MANILA, Philippines – More than 400 hectares of land in tourist hot spot Boracay may be included in the agrarian reform program of the government if President Rodrigo Duterte gives such an order, said the Department of Agrarian Reform (DAR) on Monday, April 30.
In a press briefing, Agrarian Reform Secretary John Castriciones said "there are no marching orders yet" from Duterte but it would be implemented if "the President says so."
"If the order of the President is concerned, it's valid and legal if the plan is to convert it to agricultural land. That can be done," Castriciones said.
According to DAR, there are a total of 628.96 hectares of agricultural land in the island, only 220.45 hectares of which were converted for other purposes. That leaves some 408.51 hectares to be placed under land reform. (FACT CHECK: Is Duterte right that Boracay is agricultural land?)
Asked whether DAR is willing to demolish developed structures in the tourist hot spot, Castriciones said they will only follow their mandate which is to distribute land to farmers. He said they will leave any demolition activities to other government agencies.
"As far as land is concerned, our main mandate is to process the distribution of land to farmer-beneficiaries and to identify the so-called farmer-beneficiaries. We will abide faithfully by the provisions of the law," the agrarian reform chief said.
Castriciones added that some 15.5 hectares of agricultural land are available to be immediately distributed to 84 beneficiaries who were identified during an inspection in the island late April.
Signed by then president Gloria Macapagal Arroyo in 2006, Proclamation No. 1064 classified Boracay as forestland (for protection purposes) and agricultural land (alienable and disposable).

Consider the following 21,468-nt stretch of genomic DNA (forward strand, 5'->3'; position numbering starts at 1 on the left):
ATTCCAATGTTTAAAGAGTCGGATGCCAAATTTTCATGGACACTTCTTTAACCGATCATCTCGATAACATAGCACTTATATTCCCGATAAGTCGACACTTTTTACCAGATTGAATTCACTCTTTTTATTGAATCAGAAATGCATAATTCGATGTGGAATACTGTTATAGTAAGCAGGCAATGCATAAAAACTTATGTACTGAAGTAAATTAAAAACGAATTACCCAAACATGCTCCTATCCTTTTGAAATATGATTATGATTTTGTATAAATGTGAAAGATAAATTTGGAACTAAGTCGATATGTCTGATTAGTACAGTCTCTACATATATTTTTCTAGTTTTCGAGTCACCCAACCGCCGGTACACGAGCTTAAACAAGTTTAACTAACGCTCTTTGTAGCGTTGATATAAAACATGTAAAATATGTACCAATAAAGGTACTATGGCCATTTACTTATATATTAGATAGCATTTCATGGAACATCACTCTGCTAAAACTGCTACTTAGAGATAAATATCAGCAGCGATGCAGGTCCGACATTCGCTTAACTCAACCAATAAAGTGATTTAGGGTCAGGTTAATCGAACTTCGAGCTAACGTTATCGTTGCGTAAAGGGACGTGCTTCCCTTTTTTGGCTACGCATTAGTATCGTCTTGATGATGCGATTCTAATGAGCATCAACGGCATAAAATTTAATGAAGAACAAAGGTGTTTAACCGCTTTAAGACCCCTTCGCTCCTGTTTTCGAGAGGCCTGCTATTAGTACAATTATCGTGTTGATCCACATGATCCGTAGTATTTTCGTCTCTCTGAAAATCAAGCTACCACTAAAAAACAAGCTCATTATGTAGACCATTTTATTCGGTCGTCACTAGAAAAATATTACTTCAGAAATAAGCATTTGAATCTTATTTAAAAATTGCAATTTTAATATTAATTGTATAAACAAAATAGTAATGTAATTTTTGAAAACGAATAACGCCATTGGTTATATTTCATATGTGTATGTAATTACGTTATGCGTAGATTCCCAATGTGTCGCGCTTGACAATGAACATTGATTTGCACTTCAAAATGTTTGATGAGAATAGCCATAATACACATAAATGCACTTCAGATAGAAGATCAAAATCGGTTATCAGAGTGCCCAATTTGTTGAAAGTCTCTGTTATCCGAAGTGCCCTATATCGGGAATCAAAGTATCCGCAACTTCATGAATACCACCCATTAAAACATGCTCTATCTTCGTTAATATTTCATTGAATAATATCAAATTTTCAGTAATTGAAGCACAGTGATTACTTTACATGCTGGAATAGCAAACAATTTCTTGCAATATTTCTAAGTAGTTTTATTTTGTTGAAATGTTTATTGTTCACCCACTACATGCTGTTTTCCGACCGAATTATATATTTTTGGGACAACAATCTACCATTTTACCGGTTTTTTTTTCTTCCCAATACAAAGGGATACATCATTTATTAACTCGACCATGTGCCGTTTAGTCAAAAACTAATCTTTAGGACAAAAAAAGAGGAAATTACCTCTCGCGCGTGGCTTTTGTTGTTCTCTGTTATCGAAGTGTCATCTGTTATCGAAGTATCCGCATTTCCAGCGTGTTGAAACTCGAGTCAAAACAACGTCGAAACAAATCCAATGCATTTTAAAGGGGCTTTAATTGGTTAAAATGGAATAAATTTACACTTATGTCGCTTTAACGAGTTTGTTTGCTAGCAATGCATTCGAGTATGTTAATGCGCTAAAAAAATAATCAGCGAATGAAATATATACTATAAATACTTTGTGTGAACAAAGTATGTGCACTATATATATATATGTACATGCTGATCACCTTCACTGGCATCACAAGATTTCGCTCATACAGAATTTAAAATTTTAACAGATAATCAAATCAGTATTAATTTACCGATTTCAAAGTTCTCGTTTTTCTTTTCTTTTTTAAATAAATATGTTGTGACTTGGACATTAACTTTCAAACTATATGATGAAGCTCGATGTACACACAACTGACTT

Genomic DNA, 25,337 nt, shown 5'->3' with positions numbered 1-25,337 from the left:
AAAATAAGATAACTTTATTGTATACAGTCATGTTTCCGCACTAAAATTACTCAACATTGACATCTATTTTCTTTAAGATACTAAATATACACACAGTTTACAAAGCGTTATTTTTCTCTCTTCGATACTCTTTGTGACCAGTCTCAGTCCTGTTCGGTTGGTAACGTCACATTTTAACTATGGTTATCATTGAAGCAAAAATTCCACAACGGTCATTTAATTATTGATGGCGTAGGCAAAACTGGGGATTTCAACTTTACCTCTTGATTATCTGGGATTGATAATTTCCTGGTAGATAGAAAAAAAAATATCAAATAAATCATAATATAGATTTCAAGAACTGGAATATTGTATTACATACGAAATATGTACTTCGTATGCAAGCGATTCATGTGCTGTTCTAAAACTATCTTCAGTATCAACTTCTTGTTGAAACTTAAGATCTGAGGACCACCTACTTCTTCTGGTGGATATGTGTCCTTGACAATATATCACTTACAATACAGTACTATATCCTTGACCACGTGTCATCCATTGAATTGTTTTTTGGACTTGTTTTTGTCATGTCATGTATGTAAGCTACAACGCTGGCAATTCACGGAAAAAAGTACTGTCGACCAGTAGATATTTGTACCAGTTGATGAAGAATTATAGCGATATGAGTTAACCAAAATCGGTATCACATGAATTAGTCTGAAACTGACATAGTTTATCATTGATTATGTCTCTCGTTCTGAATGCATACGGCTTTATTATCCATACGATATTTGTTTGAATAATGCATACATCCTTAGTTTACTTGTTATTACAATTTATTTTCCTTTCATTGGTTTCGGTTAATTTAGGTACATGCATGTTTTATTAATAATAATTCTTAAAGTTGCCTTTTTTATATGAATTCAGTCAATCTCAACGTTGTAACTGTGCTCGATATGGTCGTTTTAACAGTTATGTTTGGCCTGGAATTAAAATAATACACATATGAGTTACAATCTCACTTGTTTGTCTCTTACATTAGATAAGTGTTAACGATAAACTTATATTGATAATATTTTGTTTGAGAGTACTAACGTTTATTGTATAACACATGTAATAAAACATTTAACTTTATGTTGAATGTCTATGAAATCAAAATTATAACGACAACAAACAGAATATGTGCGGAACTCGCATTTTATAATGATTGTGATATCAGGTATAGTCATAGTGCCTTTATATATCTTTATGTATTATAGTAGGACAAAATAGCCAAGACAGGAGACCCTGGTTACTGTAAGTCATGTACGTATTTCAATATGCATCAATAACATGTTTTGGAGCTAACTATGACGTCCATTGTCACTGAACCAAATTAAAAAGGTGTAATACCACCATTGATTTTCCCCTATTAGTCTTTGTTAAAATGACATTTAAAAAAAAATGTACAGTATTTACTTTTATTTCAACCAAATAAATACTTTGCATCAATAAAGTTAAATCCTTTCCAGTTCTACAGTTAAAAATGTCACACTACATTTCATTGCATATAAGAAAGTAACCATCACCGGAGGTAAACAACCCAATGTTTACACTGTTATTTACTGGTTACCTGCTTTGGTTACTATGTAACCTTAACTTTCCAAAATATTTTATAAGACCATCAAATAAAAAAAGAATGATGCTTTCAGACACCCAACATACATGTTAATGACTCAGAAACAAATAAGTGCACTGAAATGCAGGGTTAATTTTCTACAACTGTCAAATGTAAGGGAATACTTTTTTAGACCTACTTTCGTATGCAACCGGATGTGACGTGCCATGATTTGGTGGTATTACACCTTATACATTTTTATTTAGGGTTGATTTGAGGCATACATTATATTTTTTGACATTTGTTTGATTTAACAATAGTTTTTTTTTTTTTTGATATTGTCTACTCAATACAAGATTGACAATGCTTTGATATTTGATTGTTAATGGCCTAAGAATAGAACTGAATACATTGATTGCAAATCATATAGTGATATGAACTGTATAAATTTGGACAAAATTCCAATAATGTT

Agrarian Reform Undersecretary David Erro said structures constructed on the 400 hectares of agricultural land are considered illegal, as DAR had not allowed the lands to be used for other purposes.
If the President orders that agricultural land be distributed to farmers immediately, Erro said the Department of Environment and Natural Resources (DENR) must issue a Deed of Transfer of Rights to DAR first. Only then can the process of distributing land begin.
"There was an inter-agency meeting, but there are no formal talks yet," Erro said.
Asked whether the land would be productive even after structures had been built, Erro said they have to work with the Department of Agriculture (DA) to ensure the productivity of the soil.
Boracay had been closed to the public beginning April 26, after Duterte ordered that it be shut down due to environmental problems. (WATCH: What Boracay looks like after it was closed down)
Prior to the closure, the President admitted he has no master plan for Boracay. He said he would rather "give the land to the farmers."
The 1,151-hectare Boracay is home to 32,267 residents from the combined populations of Balabag, Manoc-Manoc, and Yapak barangays in 2015. It was visited by some 18,000 tourists and 26,000 workers daily.
In 2017, tourist arrivals reached 2.1 million, a 16% increase from the 2016 figure of 1.7 million, according to the Department of Tourism (DOT).
With most residents and workers heavily dependent on the island's tourism economy, many were displaced by the closure, with some settling for the P323-per-day job offered by the government. – Rappler.com